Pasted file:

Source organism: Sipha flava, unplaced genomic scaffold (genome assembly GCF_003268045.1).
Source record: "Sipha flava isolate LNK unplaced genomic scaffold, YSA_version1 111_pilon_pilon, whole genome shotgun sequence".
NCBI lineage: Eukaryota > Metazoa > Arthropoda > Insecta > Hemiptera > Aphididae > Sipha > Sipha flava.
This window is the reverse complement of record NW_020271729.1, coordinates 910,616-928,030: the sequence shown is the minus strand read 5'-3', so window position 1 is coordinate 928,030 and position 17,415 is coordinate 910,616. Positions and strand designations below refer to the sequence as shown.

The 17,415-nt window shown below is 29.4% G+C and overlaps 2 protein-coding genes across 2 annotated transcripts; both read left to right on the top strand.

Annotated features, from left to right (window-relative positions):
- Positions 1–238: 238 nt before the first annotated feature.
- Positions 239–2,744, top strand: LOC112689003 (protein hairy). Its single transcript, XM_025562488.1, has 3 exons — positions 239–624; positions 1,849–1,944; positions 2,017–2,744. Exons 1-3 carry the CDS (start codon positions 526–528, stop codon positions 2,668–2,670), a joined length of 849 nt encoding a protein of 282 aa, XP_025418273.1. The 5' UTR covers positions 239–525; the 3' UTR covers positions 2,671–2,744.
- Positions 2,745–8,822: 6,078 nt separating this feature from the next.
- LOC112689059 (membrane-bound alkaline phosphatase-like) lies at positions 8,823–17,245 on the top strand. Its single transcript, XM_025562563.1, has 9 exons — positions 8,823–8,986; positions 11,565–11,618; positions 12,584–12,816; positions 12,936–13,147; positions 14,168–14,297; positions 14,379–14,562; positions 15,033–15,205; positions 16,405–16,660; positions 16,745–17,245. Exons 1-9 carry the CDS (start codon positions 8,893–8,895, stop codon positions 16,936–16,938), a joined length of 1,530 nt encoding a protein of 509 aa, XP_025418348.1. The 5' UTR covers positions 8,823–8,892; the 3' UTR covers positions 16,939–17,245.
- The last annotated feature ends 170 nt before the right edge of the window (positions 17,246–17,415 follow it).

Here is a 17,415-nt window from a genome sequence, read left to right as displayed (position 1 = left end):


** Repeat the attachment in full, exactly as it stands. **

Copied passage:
Source organism: Sipha flava, unplaced genomic scaffold (genome assembly GCF_003268045.1).
Source record: "Sipha flava isolate LNK unplaced genomic scaffold, YSA_version1 111_pilon_pilon, whole genome shotgun sequence".
NCBI lineage: Eukaryota > Metazoa > Arthropoda > Insecta > Hemiptera > Aphididae > Sipha > Sipha flava.
This window is the reverse complement of record NW_020271729.1, coordinates 910,616-928,030: the sequence shown is the minus strand read 5'-3', so window position 1 is coordinate 928,030 and position 17,415 is coordinate 910,616. Positions and strand designations below refer to the sequence as shown.

The 17,415-nt window shown below is 29.4% G+C and overlaps 2 protein-coding genes across 2 annotated transcripts; both read left to right on the top strand.

Annotated features, from left to right (window-relative positions):
- Positions 1–238: 238 nt before the first annotated feature.
- Positions 239–2,744, top strand: LOC112689003 (protein hairy). Its single transcript, XM_025562488.1, has 3 exons — positions 239–624; positions 1,849–1,944; positions 2,017–2,744. Exons 1-3 carry the CDS (start codon positions 526–528, stop codon positions 2,668–2,670), a joined length of 849 nt encoding a protein of 282 aa, XP_025418273.1. The 5' UTR covers positions 239–525; the 3' UTR covers positions 2,671–2,744.
- Positions 2,745–8,822: 6,078 nt separating this feature from the next.
- LOC112689059 (membrane-bound alkaline phosphatase-like) lies at positions 8,823–17,245 on the top strand. Its single transcript, XM_025562563.1, has 9 exons — positions 8,823–8,986; positions 11,565–11,618; positions 12,584–12,816; positions 12,936–13,147; positions 14,168–14,297; positions 14,379–14,562; positions 15,033–15,205; positions 16,405–16,660; positions 16,745–17,245. Exons 1-9 carry the CDS (start codon positions 8,893–8,895, stop codon positions 16,936–16,938), a joined length of 1,530 nt encoding a protein of 509 aa, XP_025418348.1. The 5' UTR covers positions 8,823–8,892; the 3' UTR covers positions 16,939–17,245.
- The last annotated feature ends 170 nt before the right edge of the window (positions 17,246–17,415 follow it).

Here is a 17,415-nt window from a genome sequence, read left to right as displayed (position 1 = left end):